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What Is Ban-the-Box?

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Posted by: David Garcia April 23, 2024

The process of hiring is complex. An employer must follow certain guidelines to bring new employees into their company or organization. Ban-the-box laws are just some of the requirements that businesses must abide by.

Ban-the-box laws and their associated movement have gained traction over the years. They have been developed at various federal, state, and local levels. Ban-the-box laws push to eliminate the checkboxes on job applications that require applicants to disclose prior criminal convictions.

Ban-the-box laws give all applicants a fair chance. But as an employer, you need to know how ban-the-box laws operate and how to follow them with your job applications and fair chance hiring processes.

Keep reading for more details on ban-the-box legislation and what it means for your organization.

What are Ban-the-Box Laws?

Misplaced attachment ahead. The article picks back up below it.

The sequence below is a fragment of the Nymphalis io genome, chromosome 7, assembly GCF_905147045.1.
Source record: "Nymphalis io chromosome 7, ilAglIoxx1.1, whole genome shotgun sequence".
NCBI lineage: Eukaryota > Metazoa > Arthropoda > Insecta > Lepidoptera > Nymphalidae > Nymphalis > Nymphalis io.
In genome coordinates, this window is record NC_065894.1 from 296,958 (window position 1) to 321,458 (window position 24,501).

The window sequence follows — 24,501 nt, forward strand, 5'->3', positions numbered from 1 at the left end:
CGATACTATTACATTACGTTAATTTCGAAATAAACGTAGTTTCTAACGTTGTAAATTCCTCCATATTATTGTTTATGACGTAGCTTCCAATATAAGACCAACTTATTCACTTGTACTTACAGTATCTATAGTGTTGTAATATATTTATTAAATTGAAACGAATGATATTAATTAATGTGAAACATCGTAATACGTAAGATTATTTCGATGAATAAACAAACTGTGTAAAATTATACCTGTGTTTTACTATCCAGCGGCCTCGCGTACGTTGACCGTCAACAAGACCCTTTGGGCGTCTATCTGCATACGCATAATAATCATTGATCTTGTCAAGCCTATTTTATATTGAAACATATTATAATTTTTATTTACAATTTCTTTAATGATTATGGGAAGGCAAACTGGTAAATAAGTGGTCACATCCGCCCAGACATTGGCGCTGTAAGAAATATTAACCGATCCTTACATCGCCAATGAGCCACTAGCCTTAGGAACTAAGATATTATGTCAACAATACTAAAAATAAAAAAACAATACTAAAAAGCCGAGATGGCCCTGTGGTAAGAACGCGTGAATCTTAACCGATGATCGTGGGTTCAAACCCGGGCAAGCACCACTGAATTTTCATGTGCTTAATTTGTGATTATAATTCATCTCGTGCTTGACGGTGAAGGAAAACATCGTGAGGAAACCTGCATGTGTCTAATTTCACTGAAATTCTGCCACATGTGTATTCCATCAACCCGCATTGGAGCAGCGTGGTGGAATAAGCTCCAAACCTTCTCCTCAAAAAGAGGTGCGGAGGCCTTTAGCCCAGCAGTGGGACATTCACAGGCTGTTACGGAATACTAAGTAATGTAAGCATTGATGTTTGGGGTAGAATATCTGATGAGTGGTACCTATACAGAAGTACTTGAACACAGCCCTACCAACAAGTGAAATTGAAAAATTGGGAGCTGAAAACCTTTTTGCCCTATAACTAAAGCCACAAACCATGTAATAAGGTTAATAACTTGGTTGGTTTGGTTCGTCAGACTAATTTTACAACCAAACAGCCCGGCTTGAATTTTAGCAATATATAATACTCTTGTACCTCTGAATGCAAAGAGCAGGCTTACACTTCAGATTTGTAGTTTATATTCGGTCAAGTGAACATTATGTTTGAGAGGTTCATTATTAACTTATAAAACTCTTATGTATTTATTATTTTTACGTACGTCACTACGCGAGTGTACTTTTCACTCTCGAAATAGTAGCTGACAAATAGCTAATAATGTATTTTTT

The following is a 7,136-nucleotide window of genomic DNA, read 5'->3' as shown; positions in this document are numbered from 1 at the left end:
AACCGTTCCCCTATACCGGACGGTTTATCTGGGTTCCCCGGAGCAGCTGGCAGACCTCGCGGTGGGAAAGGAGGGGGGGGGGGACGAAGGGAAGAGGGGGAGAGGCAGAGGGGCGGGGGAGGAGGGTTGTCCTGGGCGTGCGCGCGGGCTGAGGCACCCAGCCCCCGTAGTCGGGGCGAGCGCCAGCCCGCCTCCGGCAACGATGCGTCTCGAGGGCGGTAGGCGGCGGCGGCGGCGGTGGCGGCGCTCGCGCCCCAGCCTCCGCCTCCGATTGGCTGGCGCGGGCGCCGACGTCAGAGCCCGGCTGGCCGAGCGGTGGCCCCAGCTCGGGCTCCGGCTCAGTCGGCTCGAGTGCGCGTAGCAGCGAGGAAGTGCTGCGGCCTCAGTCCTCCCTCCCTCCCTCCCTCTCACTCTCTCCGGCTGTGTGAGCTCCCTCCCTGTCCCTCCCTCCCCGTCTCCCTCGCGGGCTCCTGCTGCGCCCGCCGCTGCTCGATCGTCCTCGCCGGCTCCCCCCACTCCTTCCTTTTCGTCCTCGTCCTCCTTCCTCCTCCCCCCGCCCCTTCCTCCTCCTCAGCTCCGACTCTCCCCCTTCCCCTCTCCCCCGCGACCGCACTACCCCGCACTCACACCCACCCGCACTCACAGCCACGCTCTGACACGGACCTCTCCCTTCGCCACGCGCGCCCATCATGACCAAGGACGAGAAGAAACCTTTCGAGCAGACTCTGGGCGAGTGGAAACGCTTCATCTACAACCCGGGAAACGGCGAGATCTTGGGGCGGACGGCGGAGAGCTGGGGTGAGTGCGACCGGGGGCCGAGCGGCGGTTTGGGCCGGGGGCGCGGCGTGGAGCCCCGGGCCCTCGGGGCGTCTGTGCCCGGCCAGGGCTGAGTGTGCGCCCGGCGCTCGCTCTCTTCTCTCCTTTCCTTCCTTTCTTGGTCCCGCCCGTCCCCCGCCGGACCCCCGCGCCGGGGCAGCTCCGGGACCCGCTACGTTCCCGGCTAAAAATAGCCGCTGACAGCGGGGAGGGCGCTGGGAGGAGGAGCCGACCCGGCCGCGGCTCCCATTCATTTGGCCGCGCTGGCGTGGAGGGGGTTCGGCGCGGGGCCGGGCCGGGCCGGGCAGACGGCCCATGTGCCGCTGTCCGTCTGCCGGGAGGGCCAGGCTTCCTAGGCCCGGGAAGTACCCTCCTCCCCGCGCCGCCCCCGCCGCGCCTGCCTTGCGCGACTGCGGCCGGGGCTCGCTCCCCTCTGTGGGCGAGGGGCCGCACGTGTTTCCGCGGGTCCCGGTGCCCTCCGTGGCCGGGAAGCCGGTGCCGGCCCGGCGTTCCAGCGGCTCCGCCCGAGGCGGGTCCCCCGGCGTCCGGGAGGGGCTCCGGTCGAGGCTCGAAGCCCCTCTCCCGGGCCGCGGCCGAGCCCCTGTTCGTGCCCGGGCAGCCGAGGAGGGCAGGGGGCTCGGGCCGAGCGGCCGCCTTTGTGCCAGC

For years, the vast majority of job applications included questions about an applicant’s criminal history, often in the form of a checkbox. Applicants were required to complete this section. Many employers removed candidates that had any type of criminal history, instead of evaluating their qualifications first and giving them a fair chance.

Ban-the-box laws and related fair chance laws were created to help those with criminal records obtain meaningful employment.

In 1998, Hawaii was the first state in the country to pass a ban-the-box law prohibiting this type of discrimination on job applications. After this initial law passed, more states and cities followed the ban-the-box campaign in the decades that followed.

Today, at least 35 states and 150 cities and counties across the country have ban-the-box laws in place to breakdown the stigmas associated with prior convictions. Ban-the-box laws have become increasingly popular as the country pushes to reform the criminal justice system.

What Is the Purpose of Ban-the-Box?

“Ban the Box” is a movement that began in the 1990s in the US. It called to remove the checkbox on job applications about disclosing a criminal record, hoping to delay this inquiry until further into the hiring process. One example would be after giving written consent for a criminal background check.